Over a year later, Judge Boulware publishes opinion in Zuffa’s Motion to Dismiss

October 24, 2016

Judge Richard Boulware has filed his Order on Zuffa’s Motion to Dismiss Plaintiffs’ Amended Complaint in the antitrust lawsuit venued in Nevada.  The hearing was on September 25, 2015.  The order was finally entered on October 19, 2016.

Talk about a backlog of work for a federal judge.  But, from my understanding, this is typical for federal courts.

As we know, the judge denied Zuffa’s Motion to Dismiss although the written order was signed and dated over a year later by Judge Boulware.

The opinion denying the Motion to Dismiss is below:

Order on Zuffa’s Motion to Dismiss by JASONCRUZ206 on Scribd

Some notable issues in the Order.

Zuffa had the burden to prove that the Plaintiffs had no case since they brought the motion.  Under the Federal Rules of Civil Procedure, a court may dismiss a complaint as a matter of law (1) for lack of a cognizable legal theory or (2) insufficient facts under a cognizable claim.  The standard under Federal Rule 12(b)(6), it may dismiss a complaint for failing to state a claim upon which relief can be granted.

The court looked at the main arguments set forth by Zuffa in its opinion.

  1. Strong Competition v. Antitrust Violation

This argument was quickly dismissed by the court.  Essentially Zuffa argued that its business practices are examples of “strong competition” whereas Plaintiffs argue that Zuffa’s conduct “has foreclosed competition and thereby enhanced and maintained the UFC’s monopoly power in the Relevant Output Market and monopsony power in the Relevant Input Market.”  For purposes of meeting the threshold to satisfy a motion to dismiss, the Court sided with Plaintiffs.

  1. Properly Defined Relevant Markets

The court looked at whether the plaintiffs properly defined a “relevant market.”  Plaintiffs identified two relevant markets: 1) live Elite Professional MMA bouts (Relevant Output Market), and…live Elite Professional MMA Fighter services (the ‘Relevant Input Market’).  Zuffa claimed that these definitions were made solely for the purpose of litigation and that they were vague and subjective.

However, the Court sides with the Plaintiffs for purposes of this motion to dismiss.  The Court noted that the validity of the ‘relevant market’ is typically a factually element and not a legal element.  Remember, here the Court is looking at whether the lawsuit can be dismissed as a matter of law.  As the court notes the market may survive an initial scrutiny under the motion to dismiss, but may not under a motion for summary judgment or at trial.  But, the Court found that the Plaintiffs’ relevant market is sufficient for “Section 2” antitrust purposes

  1. Specificity of Anticompetitive Conduct

Zuffa argued that exclusive dealing arrangements are common, procompetitive and a part of sports and entertainment, Plaintiffs failed to allege specific facts showing that the exclusive arrangements foreclosed competition in either the input or output market and the UFC has no duty to deal with competitors.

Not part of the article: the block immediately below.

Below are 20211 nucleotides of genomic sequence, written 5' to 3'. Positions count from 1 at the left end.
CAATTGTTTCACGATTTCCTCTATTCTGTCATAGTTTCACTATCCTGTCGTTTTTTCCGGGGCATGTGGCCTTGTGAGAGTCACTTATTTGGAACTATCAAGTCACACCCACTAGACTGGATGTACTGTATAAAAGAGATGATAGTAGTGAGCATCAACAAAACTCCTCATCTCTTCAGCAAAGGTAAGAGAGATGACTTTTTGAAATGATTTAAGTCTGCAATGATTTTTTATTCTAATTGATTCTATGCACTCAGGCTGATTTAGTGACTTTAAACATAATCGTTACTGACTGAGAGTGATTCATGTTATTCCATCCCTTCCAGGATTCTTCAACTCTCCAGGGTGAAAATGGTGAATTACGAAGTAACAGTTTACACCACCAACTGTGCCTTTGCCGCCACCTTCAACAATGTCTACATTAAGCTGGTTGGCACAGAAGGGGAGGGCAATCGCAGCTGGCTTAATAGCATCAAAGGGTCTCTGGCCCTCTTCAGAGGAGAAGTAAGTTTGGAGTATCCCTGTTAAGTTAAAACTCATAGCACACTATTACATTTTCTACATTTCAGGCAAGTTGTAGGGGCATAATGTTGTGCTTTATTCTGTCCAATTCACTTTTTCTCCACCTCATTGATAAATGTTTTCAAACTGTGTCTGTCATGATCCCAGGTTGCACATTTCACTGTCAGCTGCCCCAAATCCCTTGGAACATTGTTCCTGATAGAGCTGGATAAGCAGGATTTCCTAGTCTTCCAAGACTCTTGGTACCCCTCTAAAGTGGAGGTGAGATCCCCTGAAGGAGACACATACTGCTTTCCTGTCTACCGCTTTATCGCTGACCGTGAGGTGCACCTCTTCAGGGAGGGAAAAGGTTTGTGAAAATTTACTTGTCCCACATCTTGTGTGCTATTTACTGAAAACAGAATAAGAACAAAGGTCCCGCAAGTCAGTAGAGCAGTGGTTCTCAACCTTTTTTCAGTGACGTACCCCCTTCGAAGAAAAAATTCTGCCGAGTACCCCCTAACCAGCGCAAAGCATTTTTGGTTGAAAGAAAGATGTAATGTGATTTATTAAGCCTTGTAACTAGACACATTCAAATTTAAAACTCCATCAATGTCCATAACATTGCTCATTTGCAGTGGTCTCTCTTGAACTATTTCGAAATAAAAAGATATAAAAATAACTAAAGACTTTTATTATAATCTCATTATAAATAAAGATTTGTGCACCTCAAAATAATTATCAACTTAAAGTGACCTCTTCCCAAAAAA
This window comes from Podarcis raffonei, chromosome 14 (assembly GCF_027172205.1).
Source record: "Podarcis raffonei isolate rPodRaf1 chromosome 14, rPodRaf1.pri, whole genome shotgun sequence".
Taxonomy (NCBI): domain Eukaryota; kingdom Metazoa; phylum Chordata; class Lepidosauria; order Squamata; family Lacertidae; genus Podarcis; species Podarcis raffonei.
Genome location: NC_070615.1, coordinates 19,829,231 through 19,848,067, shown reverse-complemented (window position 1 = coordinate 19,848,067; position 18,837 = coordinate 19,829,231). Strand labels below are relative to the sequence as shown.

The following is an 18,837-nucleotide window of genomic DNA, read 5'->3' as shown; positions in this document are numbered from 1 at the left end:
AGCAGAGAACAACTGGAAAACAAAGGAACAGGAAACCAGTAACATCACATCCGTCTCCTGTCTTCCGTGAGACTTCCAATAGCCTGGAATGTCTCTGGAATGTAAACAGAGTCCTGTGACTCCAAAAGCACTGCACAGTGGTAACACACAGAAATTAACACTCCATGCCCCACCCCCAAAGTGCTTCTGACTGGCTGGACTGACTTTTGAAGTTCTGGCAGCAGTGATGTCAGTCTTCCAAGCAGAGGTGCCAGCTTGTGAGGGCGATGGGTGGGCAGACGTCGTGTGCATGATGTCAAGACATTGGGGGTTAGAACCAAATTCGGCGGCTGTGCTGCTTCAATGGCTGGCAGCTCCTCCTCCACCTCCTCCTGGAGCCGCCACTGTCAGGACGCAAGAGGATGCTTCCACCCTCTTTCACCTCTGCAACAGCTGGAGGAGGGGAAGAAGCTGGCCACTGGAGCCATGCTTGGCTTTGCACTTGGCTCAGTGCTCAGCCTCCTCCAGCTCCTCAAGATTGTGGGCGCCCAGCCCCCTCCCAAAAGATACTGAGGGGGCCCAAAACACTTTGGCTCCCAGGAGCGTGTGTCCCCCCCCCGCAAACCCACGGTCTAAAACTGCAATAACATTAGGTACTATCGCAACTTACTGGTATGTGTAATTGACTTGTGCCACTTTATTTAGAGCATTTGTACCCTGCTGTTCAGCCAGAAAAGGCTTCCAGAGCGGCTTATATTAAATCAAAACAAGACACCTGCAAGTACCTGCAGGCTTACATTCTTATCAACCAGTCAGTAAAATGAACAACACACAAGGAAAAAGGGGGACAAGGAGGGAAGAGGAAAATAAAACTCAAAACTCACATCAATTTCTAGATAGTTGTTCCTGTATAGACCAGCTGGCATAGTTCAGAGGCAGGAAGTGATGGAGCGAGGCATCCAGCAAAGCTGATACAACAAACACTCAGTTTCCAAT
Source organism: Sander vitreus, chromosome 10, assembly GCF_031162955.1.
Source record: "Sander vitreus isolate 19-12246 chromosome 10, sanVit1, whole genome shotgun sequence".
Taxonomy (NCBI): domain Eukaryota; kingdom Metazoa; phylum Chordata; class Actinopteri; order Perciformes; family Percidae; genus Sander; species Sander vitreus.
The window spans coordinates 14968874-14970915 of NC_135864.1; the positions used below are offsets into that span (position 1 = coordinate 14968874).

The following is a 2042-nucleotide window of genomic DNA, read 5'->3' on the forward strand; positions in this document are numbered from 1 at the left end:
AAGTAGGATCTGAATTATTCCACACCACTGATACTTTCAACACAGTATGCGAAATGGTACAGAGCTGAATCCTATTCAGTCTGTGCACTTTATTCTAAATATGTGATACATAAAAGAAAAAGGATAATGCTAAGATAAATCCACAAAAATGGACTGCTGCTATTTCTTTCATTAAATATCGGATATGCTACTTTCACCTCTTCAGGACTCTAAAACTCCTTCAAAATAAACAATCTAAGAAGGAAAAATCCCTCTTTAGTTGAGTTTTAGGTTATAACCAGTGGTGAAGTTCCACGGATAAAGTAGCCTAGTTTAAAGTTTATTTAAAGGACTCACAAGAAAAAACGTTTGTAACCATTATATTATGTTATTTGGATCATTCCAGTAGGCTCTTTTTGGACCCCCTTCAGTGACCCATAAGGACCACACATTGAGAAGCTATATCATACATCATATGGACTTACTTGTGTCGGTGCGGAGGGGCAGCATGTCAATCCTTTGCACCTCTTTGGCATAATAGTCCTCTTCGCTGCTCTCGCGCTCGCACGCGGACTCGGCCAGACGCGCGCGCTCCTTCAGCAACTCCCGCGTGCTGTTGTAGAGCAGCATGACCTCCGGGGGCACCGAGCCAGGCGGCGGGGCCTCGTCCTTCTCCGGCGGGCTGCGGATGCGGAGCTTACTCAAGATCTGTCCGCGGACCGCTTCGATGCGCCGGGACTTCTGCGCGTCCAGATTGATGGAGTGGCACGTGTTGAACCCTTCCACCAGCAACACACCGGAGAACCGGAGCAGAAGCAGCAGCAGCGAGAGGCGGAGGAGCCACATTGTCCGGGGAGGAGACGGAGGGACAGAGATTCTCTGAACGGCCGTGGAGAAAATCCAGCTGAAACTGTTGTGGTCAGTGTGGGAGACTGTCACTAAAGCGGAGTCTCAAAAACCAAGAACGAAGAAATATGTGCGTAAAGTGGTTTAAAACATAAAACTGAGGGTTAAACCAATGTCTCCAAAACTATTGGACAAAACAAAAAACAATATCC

The Court did not address the last argument (dealing with competitors) as it did not construe the complaint that it had to deal with competitors.

The Court does side with Plaintiffs in finding that its allegations that exclusive dealing arrangements are a part of the anticompetitive scheme.  It also dismisses the argument that Plaintiffs’ claims are a “monopoly broth” – the term given to the use of various allegations to satisfy an antitrust scheme.

  1. Ancillary Rights and Reduced Competition

The Court looked at the rights issue related to fighters signing off on their likenesses for purposes of Zuffa using for things such as video games.  Here, the Court utilized the same analysis as it did with the exclusive dealing contracts in finding that Plaintiffs pled sufficient facts to show an anti-competitive scheme.  Once again, the Court is not ruling on the actual evidence, but whether the Complaint states a sufficient amount of facts.

Payout Perspective:

The Motion to Dismiss should not be taken as a commentary on the strengths or weaknesses of Plaintiffs’ Complaint as a whole.  It is only a ruling on whether or not the Complaint was sufficient to past standards required by the rules under 12(b)(6) of the Federal Rules of Civil Procedure.  It was Zuffa’s burden to carry in order to prove that the Complaint could not pat muster.  The Judge, weighing the evidence in light of the rules, determined that the Plaintiffs had pled a sufficient amount for the case to go forward.  If this case goes to trial, the Plaintiffs would have to prove the claims in its Complaint.  Zuffa will likely bring a Motion for Summary Judgment after the discovery stage ends.  Essentially, it is similar to the Motion to Dismiss but would argue that none of the facts would support the claims and as a result, the lawsuit should be dismissed prior to trial.  Of course, discovery is ongoing so we shall see if there are facts that have been uncovered which would strengthen either party’s case.

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